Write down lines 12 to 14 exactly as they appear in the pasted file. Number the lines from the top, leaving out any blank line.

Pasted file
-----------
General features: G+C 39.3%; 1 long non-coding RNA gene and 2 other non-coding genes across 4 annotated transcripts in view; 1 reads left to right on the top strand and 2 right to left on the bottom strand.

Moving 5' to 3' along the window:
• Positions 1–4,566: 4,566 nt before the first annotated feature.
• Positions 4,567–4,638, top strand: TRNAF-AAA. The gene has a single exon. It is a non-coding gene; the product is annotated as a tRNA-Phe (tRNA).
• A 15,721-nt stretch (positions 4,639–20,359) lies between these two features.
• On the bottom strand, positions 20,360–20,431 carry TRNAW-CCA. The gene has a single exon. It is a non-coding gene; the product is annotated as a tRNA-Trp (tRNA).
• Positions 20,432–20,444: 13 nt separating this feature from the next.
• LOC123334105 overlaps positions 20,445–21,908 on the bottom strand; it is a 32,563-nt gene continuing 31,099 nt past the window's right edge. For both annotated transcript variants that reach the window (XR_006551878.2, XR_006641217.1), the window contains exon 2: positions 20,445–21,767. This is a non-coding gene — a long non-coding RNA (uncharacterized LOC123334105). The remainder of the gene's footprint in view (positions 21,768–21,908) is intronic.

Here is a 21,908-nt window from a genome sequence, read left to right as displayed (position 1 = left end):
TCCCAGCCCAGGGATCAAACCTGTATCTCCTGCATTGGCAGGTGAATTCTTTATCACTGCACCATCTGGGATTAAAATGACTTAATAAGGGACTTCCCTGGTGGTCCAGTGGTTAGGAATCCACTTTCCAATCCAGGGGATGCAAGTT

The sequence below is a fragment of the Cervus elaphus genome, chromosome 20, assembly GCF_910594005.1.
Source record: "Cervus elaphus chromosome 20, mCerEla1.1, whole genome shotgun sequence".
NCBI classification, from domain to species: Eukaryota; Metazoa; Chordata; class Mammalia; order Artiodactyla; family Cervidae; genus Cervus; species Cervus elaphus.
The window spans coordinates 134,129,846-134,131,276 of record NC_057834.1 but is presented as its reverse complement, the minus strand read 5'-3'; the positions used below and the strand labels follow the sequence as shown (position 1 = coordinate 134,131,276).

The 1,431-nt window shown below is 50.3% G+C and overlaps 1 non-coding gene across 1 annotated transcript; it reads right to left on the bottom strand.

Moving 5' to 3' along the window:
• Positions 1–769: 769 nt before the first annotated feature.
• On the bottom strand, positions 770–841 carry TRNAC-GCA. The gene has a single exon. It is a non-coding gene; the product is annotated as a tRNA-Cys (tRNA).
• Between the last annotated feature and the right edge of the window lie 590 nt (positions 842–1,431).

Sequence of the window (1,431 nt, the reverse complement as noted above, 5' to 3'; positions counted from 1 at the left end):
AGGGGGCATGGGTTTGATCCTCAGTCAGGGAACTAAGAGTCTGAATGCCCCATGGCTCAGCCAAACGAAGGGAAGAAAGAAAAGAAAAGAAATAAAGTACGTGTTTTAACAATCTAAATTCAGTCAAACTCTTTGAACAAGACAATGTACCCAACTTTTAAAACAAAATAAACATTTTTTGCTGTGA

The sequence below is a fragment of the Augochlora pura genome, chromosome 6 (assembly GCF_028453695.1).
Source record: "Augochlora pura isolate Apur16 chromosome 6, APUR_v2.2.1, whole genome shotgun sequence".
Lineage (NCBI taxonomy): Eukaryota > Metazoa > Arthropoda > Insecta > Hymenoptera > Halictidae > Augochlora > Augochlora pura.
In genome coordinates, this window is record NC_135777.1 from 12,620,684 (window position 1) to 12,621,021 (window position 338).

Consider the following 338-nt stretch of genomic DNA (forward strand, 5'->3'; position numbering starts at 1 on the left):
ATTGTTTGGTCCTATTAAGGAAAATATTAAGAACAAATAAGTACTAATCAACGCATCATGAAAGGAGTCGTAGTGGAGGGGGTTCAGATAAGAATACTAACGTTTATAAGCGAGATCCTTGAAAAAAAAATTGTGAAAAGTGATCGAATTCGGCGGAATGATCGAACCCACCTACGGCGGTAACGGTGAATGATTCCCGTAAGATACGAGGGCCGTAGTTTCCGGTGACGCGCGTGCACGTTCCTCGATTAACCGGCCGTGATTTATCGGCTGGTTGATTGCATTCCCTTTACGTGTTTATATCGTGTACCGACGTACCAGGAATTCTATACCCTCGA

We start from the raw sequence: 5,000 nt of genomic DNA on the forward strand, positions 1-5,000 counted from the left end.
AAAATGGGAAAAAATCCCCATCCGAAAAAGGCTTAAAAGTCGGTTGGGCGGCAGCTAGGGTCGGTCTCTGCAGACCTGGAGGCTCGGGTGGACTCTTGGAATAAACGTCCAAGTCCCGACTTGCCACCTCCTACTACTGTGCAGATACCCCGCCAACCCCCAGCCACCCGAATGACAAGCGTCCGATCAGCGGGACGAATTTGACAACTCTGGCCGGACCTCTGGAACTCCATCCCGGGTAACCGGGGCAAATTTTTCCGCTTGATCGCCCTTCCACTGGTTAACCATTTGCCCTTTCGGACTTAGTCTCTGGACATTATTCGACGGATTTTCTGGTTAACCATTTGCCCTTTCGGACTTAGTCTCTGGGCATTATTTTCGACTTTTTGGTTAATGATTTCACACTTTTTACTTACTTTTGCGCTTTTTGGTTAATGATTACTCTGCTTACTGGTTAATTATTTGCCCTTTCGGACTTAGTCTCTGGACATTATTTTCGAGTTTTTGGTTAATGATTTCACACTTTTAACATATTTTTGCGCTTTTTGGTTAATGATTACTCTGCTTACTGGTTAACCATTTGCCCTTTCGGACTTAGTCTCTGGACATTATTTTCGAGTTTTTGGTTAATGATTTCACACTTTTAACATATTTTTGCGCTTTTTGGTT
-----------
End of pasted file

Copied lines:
Source record: "Cervus elaphus chromosome 20, mCerEla1.1, whole genome shotgun sequence".
NCBI classification, from domain to species: Eukaryota; Metazoa; Chordata; class Mammalia; order Artiodactyla; family Cervidae; genus Cervus; species Cervus elaphus.
The window spans coordinates 134,129,846-134,131,276 of record NC_057834.1 but is presented as its reverse complement, the minus strand read 5'-3'; the positions used below and the strand labels follow the sequence as shown (position 1 = coordinate 134,131,276).